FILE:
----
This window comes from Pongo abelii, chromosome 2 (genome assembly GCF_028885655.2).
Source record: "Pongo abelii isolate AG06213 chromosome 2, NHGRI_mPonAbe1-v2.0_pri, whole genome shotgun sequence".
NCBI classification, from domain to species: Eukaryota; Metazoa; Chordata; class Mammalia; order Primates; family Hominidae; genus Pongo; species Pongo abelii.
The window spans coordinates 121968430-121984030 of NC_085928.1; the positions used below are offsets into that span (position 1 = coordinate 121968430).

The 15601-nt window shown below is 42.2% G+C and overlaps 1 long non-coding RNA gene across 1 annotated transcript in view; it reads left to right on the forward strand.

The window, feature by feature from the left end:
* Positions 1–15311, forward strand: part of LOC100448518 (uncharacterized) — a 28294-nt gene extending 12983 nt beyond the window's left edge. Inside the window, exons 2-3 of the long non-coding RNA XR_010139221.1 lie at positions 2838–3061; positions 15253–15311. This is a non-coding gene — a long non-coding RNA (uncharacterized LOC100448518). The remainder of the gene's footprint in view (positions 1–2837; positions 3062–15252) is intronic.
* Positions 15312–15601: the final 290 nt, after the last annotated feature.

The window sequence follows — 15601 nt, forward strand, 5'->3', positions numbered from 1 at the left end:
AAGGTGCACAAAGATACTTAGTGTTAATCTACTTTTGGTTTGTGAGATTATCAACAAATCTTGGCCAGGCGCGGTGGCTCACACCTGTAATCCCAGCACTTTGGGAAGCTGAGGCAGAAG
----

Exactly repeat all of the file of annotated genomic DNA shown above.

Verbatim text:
This window comes from Pongo abelii, chromosome 2 (genome assembly GCF_028885655.2).
Source record: "Pongo abelii isolate AG06213 chromosome 2, NHGRI_mPonAbe1-v2.0_pri, whole genome shotgun sequence".
NCBI classification, from domain to species: Eukaryota; Metazoa; Chordata; class Mammalia; order Primates; family Hominidae; genus Pongo; species Pongo abelii.
The window spans coordinates 121968430-121984030 of NC_085928.1; the positions used below are offsets into that span (position 1 = coordinate 121968430).

The 15601-nt window shown below is 42.2% G+C and overlaps 1 long non-coding RNA gene across 1 annotated transcript in view; it reads left to right on the forward strand.

The window, feature by feature from the left end:
* Positions 1–15311, forward strand: part of LOC100448518 (uncharacterized) — a 28294-nt gene extending 12983 nt beyond the window's left edge. Inside the window, exons 2-3 of the long non-coding RNA XR_010139221.1 lie at positions 2838–3061; positions 15253–15311. This is a non-coding gene — a long non-coding RNA (uncharacterized LOC100448518). The remainder of the gene's footprint in view (positions 1–2837; positions 3062–15252) is intronic.
* Positions 15312–15601: the final 290 nt, after the last annotated feature.

The window sequence follows — 15601 nt, forward strand, 5'->3', positions numbered from 1 at the left end:
AAGGTGCACAAAGATACTTAGTGTTAATCTACTTTTGGTTTGTGAGATTATCAACAAATCTTGGCCAGGCGCGGTGGCTCACACCTGTAATCCCAGCACTTTGGGAAGCTGAGGCAGAAG